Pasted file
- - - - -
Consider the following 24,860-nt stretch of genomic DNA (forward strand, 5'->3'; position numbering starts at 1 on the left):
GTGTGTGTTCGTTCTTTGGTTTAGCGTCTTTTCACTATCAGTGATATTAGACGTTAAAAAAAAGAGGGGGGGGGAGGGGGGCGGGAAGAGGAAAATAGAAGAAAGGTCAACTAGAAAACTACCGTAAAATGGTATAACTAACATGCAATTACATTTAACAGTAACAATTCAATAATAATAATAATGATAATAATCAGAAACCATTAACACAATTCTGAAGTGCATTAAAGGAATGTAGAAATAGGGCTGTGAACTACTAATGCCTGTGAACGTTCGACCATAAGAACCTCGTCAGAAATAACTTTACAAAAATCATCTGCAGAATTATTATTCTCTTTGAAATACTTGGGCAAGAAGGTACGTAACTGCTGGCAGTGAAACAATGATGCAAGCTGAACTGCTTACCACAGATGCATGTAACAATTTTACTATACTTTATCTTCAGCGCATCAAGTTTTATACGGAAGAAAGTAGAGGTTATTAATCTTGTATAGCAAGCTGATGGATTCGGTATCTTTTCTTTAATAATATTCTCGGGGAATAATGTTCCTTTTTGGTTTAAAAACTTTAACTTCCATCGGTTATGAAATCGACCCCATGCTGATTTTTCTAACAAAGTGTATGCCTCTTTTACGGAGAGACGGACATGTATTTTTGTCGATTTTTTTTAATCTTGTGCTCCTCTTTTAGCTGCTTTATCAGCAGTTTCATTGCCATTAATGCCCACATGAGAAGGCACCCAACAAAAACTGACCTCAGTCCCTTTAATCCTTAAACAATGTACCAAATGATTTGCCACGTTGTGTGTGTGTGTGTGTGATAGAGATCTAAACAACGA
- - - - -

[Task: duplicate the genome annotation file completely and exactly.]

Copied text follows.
Consider the following 24,860-nt stretch of genomic DNA (forward strand, 5'->3'; position numbering starts at 1 on the left):
GTGTGTGTTCGTTCTTTGGTTTAGCGTCTTTTCACTATCAGTGATATTAGACGTTAAAAAAAAGAGGGGGGGGGAGGGGGGCGGGAAGAGGAAAATAGAAGAAAGGTCAACTAGAAAACTACCGTAAAATGGTATAACTAACATGCAATTACATTTAACAGTAACAATTCAATAATAATAATAATGATAATAATCAGAAACCATTAACACAATTCTGAAGTGCATTAAAGGAATGTAGAAATAGGGCTGTGAACTACTAATGCCTGTGAACGTTCGACCATAAGAACCTCGTCAGAAATAACTTTACAAAAATCATCTGCAGAATTATTATTCTCTTTGAAATACTTGGGCAAGAAGGTACGTAACTGCTGGCAGTGAAACAATGATGCAAGCTGAACTGCTTACCACAGATGCATGTAACAATTTTACTATACTTTATCTTCAGCGCATCAAGTTTTATACGGAAGAAAGTAGAGGTTATTAATCTTGTATAGCAAGCTGATGGATTCGGTATCTTTTCTTTAATAATATTCTCGGGGAATAATGTTCCTTTTTGGTTTAAAAACTTTAACTTCCATCGGTTATGAAATCGACCCCATGCTGATTTTTCTAACAAAGTGTATGCCTCTTTTACGGAGAGACGGACATGTATTTTTGTCGATTTTTTTTAATCTTGTGCTCCTCTTTTAGCTGCTTTATCAGCAGTTTCATTGCCATTAATGCCCACATGAGAAGGCACCCAACAAAAACTGACCTCAGTCCCTTTAATCCTTAAACAATGTACCAAATGATTTGCCACGTTGTGTGTGTGTGTGTGTGATAGAGATCTAAACAACGA